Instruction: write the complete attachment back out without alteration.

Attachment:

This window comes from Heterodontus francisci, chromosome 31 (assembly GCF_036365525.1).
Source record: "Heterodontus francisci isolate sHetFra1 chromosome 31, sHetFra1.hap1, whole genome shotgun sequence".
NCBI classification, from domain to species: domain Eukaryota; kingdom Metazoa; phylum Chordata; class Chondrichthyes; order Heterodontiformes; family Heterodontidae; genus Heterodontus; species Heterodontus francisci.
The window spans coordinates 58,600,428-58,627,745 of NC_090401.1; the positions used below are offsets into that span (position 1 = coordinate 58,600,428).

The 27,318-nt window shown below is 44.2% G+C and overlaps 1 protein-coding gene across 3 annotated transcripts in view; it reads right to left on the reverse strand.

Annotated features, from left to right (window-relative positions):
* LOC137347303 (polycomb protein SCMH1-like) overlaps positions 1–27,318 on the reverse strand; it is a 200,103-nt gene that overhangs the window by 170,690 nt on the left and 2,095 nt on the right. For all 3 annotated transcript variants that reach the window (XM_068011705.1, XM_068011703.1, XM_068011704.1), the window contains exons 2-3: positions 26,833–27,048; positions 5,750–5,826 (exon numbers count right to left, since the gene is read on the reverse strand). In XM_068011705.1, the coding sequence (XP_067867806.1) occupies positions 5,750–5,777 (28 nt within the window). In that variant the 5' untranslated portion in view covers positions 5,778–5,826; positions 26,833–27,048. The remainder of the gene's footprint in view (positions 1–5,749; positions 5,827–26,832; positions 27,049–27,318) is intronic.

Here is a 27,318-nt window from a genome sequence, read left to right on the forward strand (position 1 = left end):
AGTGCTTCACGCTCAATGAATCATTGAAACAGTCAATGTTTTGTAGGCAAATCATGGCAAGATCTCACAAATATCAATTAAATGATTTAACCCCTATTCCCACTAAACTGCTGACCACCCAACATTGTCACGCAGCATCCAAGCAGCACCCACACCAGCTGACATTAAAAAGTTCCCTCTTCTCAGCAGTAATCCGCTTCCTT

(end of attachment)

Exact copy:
This window comes from Heterodontus francisci, chromosome 31 (assembly GCF_036365525.1).
Source record: "Heterodontus francisci isolate sHetFra1 chromosome 31, sHetFra1.hap1, whole genome shotgun sequence".
NCBI classification, from domain to species: domain Eukaryota; kingdom Metazoa; phylum Chordata; class Chondrichthyes; order Heterodontiformes; family Heterodontidae; genus Heterodontus; species Heterodontus francisci.
The window spans coordinates 58,600,428-58,627,745 of NC_090401.1; the positions used below are offsets into that span (position 1 = coordinate 58,600,428).

The 27,318-nt window shown below is 44.2% G+C and overlaps 1 protein-coding gene across 3 annotated transcripts in view; it reads right to left on the reverse strand.

Annotated features, from left to right (window-relative positions):
* LOC137347303 (polycomb protein SCMH1-like) overlaps positions 1–27,318 on the reverse strand; it is a 200,103-nt gene that overhangs the window by 170,690 nt on the left and 2,095 nt on the right. For all 3 annotated transcript variants that reach the window (XM_068011705.1, XM_068011703.1, XM_068011704.1), the window contains exons 2-3: positions 26,833–27,048; positions 5,750–5,826 (exon numbers count right to left, since the gene is read on the reverse strand). In XM_068011705.1, the coding sequence (XP_067867806.1) occupies positions 5,750–5,777 (28 nt within the window). In that variant the 5' untranslated portion in view covers positions 5,778–5,826; positions 26,833–27,048. The remainder of the gene's footprint in view (positions 1–5,749; positions 5,827–26,832; positions 27,049–27,318) is intronic.

Here is a 27,318-nt window from a genome sequence, read left to right on the forward strand (position 1 = left end):
AGTGCTTCACGCTCAATGAATCATTGAAACAGTCAATGTTTTGTAGGCAAATCATGGCAAGATCTCACAAATATCAATTAAATGATTTAACCCCTATTCCCACTAAACTGCTGACCACCCAACATTGTCACGCAGCATCCAAGCAGCACCCACACCAGCTGACATTAAAAAGTTCCCTCTTCTCAGCAGTAATCCGCTTCCTT